Cohousing traffic studies - Nyland
From: Melanie Mindlin (
Date: Fri, 8 Jan 2021 11:29:03 -0800 (PST)
As a long-time Planning Commissioner in my town, I can say pretty conclusively 
that Planning Commissions and Planning Departments do care quite a lot about 
traffic studies, primarily due to the impact on street infrastructure rather 
than due to a concern about carbon sequestration.  It would be wonderful if 
city planners took reducing carbon seriously, but this has yet to be more than 
a minor consideration (or even a radical fringe idea) in most places.  On the 
other hand, traffic studies are important because your city planners have 
responsibility for providing the streets and keeping traffic flowing at a 
reasonable pace.

In most places, the question is not whether a new development should occur or 
not.  The question is what kind of development will occur.  The population in 
most places continues to expand and, at least on the west coast where I live, 
there are significant housing shortages.  Our governments are all 
pro-development because it brings money into their jurisdiction and because 
they are responsible to their constituents who want housing.  Thus the 
comparison between your proposed cohousing community with its reduced  car 
trips and building a condo like the one next door could be a good selling point.

What a different world it would be if our priorities, both government and the 
general population, was to reduce carbon and save our planet!  Maybe we 
wouldn’t build anything at all and put our energy into doubling up in existing 
structures, downsizing, walking instead of driving, and so on.

Good luck with your project.


> Begin forwarded message:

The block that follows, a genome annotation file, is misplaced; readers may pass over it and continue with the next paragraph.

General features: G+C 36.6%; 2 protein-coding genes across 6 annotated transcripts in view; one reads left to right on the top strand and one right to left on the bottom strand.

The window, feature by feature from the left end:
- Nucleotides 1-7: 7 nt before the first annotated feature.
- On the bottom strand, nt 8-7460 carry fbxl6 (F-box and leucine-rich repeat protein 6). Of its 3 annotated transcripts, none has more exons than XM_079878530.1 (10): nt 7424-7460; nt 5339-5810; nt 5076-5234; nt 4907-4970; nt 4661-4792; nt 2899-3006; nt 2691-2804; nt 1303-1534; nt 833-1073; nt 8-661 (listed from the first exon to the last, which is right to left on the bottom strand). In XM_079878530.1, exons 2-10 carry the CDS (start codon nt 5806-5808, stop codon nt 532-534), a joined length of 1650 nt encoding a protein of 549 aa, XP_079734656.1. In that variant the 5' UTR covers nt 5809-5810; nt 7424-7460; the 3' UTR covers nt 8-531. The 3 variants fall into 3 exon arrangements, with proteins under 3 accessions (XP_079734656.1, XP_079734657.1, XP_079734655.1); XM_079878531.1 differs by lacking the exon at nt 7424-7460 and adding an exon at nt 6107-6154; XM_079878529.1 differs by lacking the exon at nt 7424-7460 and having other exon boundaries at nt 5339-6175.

> From: cohousing-l-request [at]
> Subject: Cohousing-L Digest, Vol 204, Issue 8
> Date: January 7, 2021 at 10:14:52 PM PST
> To: cohousing-l [at]
> Reply-To: cohousing-l [at]
> Hi Rozanna,
> I'm sure that would be an interesting study, and good luck with finding 
> it. But having watched the bulk of the construction at Rocky Corner over 
> the last couple of years, I wonder if that 25% even matters anymore.
> Consider:
> 1. We've had a year of training ourselves (by we, I mean all of us) to 
> make fewer trips to grocery stores, fewer trips to stores in general, 
> fewer trips anywhere. Yes, eventually the pandemic will end, but all of 
> us will still spend less time driving to work, driving to meetings, 
> driving to the airport to fly to a business conference, driving to a 
> mall to shop for some doohickey we can find in an instant online.
> 2. The amount of diesel fuel consumed in land clearing, excavation, road 
> building, and all the other work of site preparation and construction 
> for a modest, 30-home community, not to mention the amount of 
> sequestered carbon in vegetation and topsoil that gets released in the 
> process, let alone the carbon footprint represented by the building 
> materials, might equate to between ten and twenty years' worth of 
> residents' gasoline consumption (maybe more; I don't have enough data to 
> actually compute that). So in the big picture, that 25% saving is nice 
> but maybe not a persuasive argument in favor of the local community's 
> approving a new construction project.
> 3. The internal combustion engine, as a way to move individuals and 
> families around, is going away. A decade or so from now, that 
> construction equipment may still be running on diesel, but your car and 
> your pickup truck will be electric. So how much less gas you use than 
> the condo next door might no longer be a relevant comparison.
> Again, I'm not saying it isn't a worthy goal. It just may not be one 
> that's worth a lot of time and energy to document.
> Dick Margulis
> Rocky Corner
> Bethany CT

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